A labor rights group, China Labor Watch, revealed some disturbing information from an investigation recently conducted. The group learned that Chinese schoolchildren, by the hundreds, are being recruited to work both long and often illegal hours of factory work involving the production of Amazon’s wildly popular Alexa devices.
During the investigation, which The Guardian first reported about, China Labor Watch gather copious amounts of evidence that showed an estimated 1,000 children, currently between the age of 16 and 18, were being employed under the title of “interns.” The location of the Foxconn factory is reportedly in Hengyang, located in central China.
While the laws of China, according to China Labor Watch, do permit the hiring and working of students 16 years old and older, these same employees are not allowed, by the same laws, to work nights or any overtime.
The investigation also indicated that schools would receive compensation for sending their students to the factories, and the teachers were instructed to encourage the students to work overtime. The encouragement came even though many of the students had no interest in or wanting to work the overtime.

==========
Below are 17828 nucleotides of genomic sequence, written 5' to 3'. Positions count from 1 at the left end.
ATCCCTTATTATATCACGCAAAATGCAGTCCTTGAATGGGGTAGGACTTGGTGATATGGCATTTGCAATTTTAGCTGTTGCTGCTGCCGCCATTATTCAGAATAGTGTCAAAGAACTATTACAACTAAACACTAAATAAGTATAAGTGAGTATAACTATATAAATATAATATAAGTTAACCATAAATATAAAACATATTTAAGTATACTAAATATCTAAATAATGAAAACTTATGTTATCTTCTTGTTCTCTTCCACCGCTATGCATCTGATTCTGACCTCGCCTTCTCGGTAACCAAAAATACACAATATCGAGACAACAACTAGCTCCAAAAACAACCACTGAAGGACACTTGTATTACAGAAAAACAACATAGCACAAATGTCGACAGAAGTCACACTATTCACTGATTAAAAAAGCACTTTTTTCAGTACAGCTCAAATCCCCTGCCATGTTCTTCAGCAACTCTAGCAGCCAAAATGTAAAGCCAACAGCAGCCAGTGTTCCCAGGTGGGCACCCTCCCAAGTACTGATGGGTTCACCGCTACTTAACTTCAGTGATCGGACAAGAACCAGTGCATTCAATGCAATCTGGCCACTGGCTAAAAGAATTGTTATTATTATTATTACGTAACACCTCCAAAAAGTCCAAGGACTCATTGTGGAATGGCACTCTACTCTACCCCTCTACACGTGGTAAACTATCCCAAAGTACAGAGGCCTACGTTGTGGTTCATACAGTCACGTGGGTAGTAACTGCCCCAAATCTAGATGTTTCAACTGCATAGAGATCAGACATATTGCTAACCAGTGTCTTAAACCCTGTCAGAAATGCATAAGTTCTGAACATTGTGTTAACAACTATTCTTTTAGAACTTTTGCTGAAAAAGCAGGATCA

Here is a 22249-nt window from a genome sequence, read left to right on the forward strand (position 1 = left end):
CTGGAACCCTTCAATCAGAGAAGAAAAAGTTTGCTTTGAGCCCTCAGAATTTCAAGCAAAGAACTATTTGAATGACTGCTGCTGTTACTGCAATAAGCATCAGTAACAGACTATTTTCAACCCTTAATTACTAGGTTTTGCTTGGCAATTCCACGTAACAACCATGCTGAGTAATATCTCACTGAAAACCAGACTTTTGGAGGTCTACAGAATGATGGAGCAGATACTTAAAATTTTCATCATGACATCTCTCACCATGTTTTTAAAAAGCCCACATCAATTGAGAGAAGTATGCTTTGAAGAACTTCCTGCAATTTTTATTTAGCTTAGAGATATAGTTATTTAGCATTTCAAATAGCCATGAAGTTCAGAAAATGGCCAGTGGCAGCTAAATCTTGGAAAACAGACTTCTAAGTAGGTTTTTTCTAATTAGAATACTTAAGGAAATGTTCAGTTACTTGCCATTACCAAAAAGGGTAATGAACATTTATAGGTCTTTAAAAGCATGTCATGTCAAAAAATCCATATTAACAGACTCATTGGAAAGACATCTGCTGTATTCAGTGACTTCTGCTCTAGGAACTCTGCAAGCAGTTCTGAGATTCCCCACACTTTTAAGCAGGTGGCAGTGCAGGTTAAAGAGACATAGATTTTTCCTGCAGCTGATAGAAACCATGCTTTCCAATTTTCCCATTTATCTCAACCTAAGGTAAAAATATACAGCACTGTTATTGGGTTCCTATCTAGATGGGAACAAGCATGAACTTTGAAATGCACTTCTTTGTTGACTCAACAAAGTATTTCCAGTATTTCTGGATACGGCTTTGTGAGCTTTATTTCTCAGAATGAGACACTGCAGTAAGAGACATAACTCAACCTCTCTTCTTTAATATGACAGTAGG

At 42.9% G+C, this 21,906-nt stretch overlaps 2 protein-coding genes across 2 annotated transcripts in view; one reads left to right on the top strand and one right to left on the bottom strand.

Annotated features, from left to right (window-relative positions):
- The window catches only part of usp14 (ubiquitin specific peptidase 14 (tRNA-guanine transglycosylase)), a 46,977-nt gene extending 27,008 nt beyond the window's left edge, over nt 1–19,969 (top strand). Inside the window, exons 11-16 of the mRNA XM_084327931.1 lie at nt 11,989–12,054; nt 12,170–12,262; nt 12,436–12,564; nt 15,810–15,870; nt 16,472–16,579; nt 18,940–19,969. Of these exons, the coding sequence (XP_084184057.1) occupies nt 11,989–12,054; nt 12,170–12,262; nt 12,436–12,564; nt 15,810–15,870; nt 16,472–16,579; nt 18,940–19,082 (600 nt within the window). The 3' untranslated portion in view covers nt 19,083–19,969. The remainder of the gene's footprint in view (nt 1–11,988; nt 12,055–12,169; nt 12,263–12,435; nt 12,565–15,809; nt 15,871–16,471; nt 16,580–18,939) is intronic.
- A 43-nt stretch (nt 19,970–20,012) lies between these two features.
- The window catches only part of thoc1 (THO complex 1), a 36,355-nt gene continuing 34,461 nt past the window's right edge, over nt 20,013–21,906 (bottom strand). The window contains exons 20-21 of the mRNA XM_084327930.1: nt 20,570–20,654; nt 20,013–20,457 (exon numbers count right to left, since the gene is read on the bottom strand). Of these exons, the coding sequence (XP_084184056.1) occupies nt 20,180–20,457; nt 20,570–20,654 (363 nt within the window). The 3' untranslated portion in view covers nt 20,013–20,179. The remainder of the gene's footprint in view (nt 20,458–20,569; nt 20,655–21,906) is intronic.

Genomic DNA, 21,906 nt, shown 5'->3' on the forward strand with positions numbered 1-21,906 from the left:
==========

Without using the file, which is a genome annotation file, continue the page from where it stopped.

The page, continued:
China Labor Watch reviewed the notes from an HR department meeting recently held at the Foxconn factory, which indicated that they instructed the leaders over the nightshift lines to check in with the student “interns” and their teachers regularly.
They were then instructed to report any abnormalities so that the teachers could, in turn, convince students to work the night shifts and overtime. If any of the students chose to refuse to work the additional hours “offered,” the teachers were then instructed to, on the student’s behalf, file a letter of resignation, as indicated in the meeting notes.
One of the “interns,” a 17-year-old student studying computing by the name of Xiao Fang, began working on the production line for the Amazon Echo just in the last month. His assigned job entailed placing the protective film on an estimated 3,000 Echo Dots every day.
Fang indicated that her teacher initially told her that the job would require working eight hour days, five days a week. However, that schedule quickly changed to 10 hour days and six days a week.
When Fang commented on the long hours and long week, she was told by her teacher that if she chose not to work the schedule, the results could very well impact both her graduation and her prospects of receiving a scholarship as well. Fang went on to say she felt her only choice was to endure the long hours and workweek.
So, what’s the verdict—you decide.
Should there be a law in America about products sold in this country that are produced under these types of conditions?